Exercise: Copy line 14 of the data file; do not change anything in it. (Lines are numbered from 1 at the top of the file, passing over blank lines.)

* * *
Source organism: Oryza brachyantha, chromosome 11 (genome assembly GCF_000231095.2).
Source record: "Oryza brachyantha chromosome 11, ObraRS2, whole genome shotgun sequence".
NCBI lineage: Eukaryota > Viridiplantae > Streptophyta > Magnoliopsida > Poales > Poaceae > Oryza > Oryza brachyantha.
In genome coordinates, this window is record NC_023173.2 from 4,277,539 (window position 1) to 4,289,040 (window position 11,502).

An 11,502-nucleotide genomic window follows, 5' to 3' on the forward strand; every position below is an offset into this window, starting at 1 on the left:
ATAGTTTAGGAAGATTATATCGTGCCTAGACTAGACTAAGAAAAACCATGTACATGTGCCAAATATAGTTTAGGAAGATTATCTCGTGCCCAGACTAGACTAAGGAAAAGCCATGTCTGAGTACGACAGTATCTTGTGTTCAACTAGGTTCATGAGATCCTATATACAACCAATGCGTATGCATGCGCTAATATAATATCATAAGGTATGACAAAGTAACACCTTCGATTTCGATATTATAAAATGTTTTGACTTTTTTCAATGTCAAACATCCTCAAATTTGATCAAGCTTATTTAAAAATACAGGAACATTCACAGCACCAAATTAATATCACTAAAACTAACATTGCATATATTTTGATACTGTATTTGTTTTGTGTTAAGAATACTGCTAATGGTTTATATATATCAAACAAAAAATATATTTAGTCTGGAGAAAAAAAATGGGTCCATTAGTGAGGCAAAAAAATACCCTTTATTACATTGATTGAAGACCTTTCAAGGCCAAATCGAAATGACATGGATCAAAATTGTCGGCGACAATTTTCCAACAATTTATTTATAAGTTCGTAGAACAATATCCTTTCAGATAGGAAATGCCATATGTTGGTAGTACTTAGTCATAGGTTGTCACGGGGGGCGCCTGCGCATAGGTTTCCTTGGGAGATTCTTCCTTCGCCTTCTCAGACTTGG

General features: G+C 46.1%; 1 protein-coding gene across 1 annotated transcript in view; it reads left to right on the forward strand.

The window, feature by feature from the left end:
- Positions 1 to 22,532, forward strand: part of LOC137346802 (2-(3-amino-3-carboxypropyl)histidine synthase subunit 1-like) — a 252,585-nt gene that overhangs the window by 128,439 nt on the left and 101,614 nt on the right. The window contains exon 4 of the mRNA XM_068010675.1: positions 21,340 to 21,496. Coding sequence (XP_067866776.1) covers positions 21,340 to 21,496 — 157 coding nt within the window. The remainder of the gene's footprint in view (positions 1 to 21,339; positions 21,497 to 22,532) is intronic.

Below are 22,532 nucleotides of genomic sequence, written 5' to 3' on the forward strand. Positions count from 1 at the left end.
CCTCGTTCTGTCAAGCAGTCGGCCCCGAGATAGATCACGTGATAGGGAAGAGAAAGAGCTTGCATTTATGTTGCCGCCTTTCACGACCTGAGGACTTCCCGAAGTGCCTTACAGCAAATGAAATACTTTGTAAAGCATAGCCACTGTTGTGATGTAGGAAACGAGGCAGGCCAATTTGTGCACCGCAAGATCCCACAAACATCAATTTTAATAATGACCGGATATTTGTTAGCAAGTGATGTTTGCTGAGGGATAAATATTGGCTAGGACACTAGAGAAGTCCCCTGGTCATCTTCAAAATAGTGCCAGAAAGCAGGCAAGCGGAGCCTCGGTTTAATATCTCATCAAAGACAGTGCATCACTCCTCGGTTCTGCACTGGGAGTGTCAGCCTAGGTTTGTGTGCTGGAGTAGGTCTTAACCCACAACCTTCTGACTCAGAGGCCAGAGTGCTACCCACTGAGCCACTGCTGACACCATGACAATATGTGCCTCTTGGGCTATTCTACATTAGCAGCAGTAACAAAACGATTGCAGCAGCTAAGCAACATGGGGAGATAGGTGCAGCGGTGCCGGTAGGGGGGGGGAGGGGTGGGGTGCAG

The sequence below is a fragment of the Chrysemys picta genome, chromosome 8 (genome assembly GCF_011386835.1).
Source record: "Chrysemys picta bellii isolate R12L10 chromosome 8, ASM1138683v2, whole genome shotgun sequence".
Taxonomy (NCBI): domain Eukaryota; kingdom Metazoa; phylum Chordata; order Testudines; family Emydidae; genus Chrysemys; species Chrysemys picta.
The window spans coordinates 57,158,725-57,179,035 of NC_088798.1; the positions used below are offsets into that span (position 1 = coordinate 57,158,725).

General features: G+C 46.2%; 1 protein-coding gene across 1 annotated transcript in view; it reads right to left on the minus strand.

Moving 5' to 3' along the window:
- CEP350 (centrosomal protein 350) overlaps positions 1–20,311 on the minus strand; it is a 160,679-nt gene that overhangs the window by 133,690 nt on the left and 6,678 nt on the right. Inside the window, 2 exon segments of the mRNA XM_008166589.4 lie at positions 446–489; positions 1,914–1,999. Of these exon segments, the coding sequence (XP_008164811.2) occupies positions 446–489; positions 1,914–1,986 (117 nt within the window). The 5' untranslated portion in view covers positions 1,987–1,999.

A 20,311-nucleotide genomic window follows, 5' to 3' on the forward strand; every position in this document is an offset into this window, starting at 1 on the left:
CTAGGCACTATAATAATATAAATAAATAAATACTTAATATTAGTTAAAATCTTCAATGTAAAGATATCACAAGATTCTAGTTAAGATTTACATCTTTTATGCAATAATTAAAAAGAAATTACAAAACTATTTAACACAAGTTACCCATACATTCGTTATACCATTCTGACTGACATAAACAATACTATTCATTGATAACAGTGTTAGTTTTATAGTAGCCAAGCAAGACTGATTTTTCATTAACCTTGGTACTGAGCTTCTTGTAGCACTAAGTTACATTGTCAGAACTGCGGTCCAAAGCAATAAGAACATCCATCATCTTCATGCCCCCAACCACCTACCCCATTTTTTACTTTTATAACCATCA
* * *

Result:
Taxonomy (NCBI): domain Eukaryota; kingdom Metazoa; phylum Chordata; order Testudines; family Emydidae; genus Chrysemys; species Chrysemys picta.